You kids like the wrong music

I saw this image posted to a music education group on Facebook. The caption was something like, “Typical middle school/high school student.” I’ll leave the poster anonymous, because I’m sure they meant well.


Let me offer a translation of the translation: “I, the maker of this image, think that kids should enjoy music with tempo variation, triple meter, no groove, and long orchestral forms. I loathe pop music and can’t imagine why a person might enjoy it, so I condescendingly presume that the kids are being suckered in by marketing and image, and that they’re too lazy and dumb to pay attention. Furthermore, not only are the kids enjoying the wrong things, their listening preferences are performing sexual violence against the arts.” That’s a lot of anger for an internet meme! Let’s unpack.

I feel some of the meme maker’s pain. I don’t like all of the music that the kids like. If I controlled the universe, everyone would listen to Duke Ellington and nineties hip-hop. I believe that music has some influence over the listener’s emotional state, and I find extremely angry or abrasive music disturbing. But why should any young person care what a middle-aged nerd thinks of their taste?

Let me see if I can list all the assumptions in this meme.

  • Listening to music mainly for the beat is dumb and wrong.
  • Social dance is not a valid reason for music to exist.
  • If you only listen to the music of your own time and place, you are hurting the entire art form.
  • Current pop music is intrinsically worse than the music enjoyed by the Western European aristocracy in the eighteenth and nineteenth centuries.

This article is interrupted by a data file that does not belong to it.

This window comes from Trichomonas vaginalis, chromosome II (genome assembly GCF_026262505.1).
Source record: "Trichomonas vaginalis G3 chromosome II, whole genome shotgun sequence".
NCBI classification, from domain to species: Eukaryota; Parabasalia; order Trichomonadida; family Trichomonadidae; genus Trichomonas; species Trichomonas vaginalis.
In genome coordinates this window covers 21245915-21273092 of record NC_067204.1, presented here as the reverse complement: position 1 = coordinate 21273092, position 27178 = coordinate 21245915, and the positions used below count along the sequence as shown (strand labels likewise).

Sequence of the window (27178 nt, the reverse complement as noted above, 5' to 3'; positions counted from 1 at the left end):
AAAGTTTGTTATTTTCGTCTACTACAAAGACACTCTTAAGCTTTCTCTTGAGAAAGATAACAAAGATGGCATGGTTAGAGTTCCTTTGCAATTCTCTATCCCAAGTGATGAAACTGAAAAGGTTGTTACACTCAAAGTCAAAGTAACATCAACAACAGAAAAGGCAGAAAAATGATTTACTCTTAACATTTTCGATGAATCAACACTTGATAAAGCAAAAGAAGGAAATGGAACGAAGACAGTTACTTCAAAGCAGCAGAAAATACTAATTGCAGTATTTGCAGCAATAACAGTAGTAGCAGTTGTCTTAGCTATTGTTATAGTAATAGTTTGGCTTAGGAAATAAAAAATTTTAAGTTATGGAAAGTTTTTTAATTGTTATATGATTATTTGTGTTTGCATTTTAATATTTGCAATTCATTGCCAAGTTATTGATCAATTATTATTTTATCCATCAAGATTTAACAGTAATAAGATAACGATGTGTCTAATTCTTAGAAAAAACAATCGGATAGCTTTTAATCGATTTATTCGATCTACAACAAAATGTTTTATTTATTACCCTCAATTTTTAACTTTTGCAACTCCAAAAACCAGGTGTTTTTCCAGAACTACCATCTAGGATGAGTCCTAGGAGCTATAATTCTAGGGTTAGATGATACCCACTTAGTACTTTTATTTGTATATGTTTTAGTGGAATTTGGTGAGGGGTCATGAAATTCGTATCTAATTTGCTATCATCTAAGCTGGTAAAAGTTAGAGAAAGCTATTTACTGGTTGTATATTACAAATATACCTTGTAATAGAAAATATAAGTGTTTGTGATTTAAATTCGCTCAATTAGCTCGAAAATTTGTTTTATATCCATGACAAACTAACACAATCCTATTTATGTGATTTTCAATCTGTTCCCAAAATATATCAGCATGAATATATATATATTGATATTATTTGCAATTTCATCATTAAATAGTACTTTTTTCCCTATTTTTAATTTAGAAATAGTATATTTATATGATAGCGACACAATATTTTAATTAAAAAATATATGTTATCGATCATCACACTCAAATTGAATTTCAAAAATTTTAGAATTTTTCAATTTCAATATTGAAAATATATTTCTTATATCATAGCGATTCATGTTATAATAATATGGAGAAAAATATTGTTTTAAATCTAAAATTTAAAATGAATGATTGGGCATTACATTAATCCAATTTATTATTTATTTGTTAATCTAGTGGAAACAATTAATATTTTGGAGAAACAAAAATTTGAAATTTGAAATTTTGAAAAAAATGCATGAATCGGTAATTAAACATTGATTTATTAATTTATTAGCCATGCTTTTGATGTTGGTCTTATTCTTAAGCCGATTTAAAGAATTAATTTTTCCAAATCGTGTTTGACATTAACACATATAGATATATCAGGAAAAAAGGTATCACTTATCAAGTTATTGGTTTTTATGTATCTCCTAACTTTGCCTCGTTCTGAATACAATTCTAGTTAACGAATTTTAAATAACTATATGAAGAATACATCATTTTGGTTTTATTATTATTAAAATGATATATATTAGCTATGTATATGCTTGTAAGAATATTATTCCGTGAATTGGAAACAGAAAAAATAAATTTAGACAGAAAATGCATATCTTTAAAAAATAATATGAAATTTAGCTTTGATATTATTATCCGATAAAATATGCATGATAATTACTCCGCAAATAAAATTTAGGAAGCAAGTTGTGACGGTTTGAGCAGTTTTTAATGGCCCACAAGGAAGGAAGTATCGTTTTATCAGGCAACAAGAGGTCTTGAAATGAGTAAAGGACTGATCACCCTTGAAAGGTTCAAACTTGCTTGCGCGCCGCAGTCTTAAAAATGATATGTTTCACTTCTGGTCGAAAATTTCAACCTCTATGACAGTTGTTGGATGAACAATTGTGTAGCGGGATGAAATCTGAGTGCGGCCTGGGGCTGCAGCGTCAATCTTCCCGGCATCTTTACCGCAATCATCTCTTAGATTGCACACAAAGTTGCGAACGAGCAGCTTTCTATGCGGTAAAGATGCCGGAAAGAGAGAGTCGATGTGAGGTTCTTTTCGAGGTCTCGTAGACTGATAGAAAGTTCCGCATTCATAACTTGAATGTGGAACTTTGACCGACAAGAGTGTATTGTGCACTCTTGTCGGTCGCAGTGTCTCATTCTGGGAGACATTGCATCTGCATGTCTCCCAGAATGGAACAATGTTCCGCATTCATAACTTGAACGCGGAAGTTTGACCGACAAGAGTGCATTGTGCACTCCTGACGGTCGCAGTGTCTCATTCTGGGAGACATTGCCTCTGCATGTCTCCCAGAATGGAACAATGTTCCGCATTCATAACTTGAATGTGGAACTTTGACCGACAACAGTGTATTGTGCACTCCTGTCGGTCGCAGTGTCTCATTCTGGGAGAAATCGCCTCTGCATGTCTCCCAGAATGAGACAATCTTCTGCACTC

• Metronomic dance grooves and pop song structures are fundamentally incompatible with legitimate musical expression.
  • The point of lyrics is to provoke intellectual effort.
  • Preferring contemporary pop to other kinds of music is lazy, ignorant, and infantile.
  • Good music has to be longer than four minutes.
  • It’s wrong to care about what musicians look like.
  • Listening to music on iPods is dumb.
  • When you see a kid expressing enthusiasm about music, the appropriate response is outrage.

One of those assumptions does actually make sense to me. The pop world favors attractive people, especially women. It’s unfair, since being good-looking has nothing to do with musical ability. Though it’s worth pointing out we’ve preferred attractive performers to unattractive ones since the dawn of history. Also, some subcultures (hip-hop, metal, EDM) gladly embrace ugly performers, at least if they’re male.

The rest of the assumptions are dubious at best and silly at worst. Also, there’s a not-too-subtle undercurrent of distaste at the increasing Afrocentrism of pop, at the expense of “traditional” Eurocentrism. You don’t need to be racist to be categorically contemptuous of groove-based music, but you are not in good world-historical company.

But even if the meme maker is totally correct, what’s the imagined outcome here? We, the music teachers, mock the unsophisticated tastes of fifteen-year-olds until they suddenly realize that they like the wrong things? And then they delete their iTunes libraries and Spotify playlists, and replace them with Beethoven, or Coltrane, or Stockhausen, or whatever? Has that method of changing someone’s tastes ever worked? We can do better, music nerds.

9 thoughts on “You kids like the wrong music

  1. While I don’t think that elders should look down on the music of the youth, I think that it is good to expose them to other forms of music in their youth as well as other forms of culture. I think it helps to give them something to compare it to. When I think of the music that I used to like, I found that I didn’t really have the best discernment and when I started to listen to other music I begun to broaden my musical tastes. Many things I used to like, I don’t and music I didn’t understand, I like. I think the same is true to television show I love or certain movies I like when I young. When I see them, I say “how could I like this crap”. I think that when people grow up they look for other things than when they were young.